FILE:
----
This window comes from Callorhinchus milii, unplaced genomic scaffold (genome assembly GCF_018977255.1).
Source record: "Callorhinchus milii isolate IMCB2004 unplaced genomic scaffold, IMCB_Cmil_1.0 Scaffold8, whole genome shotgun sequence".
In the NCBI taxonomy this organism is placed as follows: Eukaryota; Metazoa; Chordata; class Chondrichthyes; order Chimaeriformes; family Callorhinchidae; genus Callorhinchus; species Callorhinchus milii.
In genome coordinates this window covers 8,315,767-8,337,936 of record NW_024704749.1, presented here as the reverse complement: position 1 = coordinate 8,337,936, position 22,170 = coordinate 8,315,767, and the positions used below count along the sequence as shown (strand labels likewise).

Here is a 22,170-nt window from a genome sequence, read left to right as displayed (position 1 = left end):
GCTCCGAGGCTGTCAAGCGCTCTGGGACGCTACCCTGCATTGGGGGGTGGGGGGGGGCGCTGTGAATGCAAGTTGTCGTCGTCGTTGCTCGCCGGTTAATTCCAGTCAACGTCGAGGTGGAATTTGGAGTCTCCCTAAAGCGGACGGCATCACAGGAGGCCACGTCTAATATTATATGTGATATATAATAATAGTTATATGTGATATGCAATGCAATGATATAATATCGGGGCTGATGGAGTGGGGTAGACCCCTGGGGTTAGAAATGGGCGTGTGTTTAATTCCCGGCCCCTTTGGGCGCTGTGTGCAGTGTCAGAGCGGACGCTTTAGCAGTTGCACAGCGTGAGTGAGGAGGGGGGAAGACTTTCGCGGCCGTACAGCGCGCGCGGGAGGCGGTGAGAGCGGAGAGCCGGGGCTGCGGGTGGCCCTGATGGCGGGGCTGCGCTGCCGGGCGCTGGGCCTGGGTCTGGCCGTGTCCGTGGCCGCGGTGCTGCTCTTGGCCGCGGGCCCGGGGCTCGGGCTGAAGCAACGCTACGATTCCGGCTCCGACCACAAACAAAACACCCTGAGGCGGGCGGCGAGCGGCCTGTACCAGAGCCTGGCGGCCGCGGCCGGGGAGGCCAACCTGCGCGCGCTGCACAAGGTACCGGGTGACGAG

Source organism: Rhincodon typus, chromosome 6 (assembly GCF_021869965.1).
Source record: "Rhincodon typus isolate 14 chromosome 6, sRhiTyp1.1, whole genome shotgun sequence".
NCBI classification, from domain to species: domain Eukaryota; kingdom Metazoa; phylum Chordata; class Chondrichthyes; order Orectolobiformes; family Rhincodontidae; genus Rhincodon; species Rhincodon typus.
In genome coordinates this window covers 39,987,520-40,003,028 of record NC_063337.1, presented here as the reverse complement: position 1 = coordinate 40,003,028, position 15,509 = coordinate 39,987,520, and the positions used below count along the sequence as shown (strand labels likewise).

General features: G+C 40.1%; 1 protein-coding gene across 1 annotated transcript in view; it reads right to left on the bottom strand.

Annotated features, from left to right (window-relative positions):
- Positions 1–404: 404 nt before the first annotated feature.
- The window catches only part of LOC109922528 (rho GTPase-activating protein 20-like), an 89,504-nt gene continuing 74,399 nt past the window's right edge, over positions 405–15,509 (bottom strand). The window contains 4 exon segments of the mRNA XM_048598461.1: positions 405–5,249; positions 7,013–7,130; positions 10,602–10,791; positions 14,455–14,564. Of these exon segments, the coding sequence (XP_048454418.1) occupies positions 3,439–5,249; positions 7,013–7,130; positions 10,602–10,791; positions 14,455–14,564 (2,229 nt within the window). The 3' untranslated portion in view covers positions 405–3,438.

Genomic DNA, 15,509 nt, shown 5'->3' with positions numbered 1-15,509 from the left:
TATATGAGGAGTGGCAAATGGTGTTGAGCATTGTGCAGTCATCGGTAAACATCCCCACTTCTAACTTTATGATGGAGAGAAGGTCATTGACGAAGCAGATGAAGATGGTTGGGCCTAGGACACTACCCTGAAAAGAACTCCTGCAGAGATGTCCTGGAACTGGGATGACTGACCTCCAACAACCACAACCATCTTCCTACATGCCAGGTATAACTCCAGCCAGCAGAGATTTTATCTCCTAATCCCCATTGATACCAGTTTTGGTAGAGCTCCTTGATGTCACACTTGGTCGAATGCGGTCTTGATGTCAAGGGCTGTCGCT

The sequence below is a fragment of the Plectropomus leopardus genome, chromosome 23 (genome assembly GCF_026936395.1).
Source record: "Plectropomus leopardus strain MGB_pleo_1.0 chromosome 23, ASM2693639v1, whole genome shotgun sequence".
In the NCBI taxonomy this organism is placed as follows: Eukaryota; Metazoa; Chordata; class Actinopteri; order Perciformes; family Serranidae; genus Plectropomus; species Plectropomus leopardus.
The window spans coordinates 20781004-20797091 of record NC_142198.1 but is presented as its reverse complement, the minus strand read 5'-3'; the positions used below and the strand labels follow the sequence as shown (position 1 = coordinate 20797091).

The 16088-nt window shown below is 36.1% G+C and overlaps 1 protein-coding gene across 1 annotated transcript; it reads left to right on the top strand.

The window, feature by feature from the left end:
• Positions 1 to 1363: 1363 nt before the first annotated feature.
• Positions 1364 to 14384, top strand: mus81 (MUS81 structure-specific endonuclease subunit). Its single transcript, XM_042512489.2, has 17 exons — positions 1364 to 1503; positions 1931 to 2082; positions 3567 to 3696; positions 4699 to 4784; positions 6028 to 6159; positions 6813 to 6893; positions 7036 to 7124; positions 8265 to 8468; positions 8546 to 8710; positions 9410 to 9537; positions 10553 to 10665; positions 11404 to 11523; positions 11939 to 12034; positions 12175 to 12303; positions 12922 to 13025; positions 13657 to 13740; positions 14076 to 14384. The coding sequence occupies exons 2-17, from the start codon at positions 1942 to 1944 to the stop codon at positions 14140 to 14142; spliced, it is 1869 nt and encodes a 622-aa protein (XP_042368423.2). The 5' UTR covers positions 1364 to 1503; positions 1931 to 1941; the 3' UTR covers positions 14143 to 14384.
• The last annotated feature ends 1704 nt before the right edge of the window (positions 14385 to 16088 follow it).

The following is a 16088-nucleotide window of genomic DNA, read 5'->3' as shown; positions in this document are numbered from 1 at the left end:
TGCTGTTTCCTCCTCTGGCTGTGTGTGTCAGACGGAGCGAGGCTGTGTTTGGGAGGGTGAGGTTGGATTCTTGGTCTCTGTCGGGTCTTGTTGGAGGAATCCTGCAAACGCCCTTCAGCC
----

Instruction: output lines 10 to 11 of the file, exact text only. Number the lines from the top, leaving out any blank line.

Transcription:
In genome coordinates this window covers 39,987,520-40,003,028 of record NC_063337.1, presented here as the reverse complement: position 1 = coordinate 40,003,028, position 15,509 = coordinate 39,987,520, and the positions used below count along the sequence as shown (strand labels likewise).

General features: G+C 40.1%; 1 protein-coding gene across 1 annotated transcript in view; it reads right to left on the bottom strand.